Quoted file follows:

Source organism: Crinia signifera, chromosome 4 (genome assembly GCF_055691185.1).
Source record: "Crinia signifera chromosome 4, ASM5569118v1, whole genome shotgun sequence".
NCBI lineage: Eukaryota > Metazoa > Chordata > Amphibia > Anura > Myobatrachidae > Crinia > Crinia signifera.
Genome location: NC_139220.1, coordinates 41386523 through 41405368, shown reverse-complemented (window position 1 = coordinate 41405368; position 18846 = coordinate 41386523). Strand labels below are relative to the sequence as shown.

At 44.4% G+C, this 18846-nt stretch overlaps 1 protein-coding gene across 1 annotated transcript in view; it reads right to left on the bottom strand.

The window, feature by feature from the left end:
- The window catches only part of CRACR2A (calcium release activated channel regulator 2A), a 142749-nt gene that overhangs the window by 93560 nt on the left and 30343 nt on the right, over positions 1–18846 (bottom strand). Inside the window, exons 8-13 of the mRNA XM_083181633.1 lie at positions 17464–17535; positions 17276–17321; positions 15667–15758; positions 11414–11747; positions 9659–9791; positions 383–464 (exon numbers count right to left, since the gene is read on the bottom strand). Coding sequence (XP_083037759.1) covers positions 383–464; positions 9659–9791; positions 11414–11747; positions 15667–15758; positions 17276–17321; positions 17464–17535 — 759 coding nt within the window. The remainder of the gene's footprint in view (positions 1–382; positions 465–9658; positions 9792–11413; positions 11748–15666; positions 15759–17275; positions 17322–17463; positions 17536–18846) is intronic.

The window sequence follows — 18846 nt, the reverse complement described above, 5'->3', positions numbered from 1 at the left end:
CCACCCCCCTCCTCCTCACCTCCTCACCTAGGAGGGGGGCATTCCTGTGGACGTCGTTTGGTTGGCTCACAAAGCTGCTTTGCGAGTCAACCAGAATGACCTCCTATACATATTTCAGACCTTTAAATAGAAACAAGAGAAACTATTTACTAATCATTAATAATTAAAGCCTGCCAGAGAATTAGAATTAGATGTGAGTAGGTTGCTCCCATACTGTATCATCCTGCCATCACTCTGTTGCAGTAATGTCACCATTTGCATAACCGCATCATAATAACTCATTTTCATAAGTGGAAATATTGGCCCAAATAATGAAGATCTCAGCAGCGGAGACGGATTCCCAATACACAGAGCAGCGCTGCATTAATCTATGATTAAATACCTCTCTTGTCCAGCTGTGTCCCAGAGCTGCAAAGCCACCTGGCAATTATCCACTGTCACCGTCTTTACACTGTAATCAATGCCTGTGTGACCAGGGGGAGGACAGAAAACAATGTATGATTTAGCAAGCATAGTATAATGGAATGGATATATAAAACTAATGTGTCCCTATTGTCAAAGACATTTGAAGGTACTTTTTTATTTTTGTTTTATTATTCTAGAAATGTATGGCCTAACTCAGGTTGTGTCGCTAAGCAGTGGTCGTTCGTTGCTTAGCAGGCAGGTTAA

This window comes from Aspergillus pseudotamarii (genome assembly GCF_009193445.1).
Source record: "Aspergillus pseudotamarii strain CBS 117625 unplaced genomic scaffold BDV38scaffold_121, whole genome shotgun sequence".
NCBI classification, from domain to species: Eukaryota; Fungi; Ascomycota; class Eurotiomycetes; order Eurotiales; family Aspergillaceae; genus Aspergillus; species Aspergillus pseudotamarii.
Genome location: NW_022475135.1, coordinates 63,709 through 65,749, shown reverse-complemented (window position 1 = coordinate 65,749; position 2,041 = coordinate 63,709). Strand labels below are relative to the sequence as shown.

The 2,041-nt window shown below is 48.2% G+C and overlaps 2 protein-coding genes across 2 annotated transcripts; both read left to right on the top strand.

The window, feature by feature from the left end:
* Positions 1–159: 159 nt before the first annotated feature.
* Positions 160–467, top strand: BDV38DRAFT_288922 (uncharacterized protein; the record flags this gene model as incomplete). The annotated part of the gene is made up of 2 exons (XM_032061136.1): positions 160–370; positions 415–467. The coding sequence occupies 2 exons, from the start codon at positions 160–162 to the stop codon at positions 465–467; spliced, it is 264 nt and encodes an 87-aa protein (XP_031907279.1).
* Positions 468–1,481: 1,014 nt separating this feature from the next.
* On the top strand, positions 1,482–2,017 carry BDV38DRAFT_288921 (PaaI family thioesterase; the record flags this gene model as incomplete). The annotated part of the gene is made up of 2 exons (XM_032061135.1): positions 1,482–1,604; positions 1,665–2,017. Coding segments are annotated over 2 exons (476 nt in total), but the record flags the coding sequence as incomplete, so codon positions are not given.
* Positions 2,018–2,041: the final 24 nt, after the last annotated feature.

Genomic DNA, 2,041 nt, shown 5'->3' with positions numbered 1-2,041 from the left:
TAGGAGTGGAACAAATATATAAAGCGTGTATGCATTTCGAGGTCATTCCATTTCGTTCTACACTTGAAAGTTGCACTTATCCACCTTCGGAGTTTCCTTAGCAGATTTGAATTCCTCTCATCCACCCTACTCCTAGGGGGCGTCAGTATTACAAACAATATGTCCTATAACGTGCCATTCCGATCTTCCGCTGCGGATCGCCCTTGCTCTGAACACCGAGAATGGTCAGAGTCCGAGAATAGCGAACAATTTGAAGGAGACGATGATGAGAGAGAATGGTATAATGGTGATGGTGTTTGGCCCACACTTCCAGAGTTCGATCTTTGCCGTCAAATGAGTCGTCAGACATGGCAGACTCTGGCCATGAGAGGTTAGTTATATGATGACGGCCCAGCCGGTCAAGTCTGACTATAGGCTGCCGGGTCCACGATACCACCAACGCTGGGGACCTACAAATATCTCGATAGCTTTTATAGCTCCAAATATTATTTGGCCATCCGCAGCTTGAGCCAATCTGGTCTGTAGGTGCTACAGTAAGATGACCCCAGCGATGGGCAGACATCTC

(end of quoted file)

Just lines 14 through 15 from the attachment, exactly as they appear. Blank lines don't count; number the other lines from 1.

The 2,041-nt window shown below is 48.2% G+C and overlaps 2 protein-coding genes across 2 annotated transcripts; both read left to right on the top strand.

The window, feature by feature from the left end: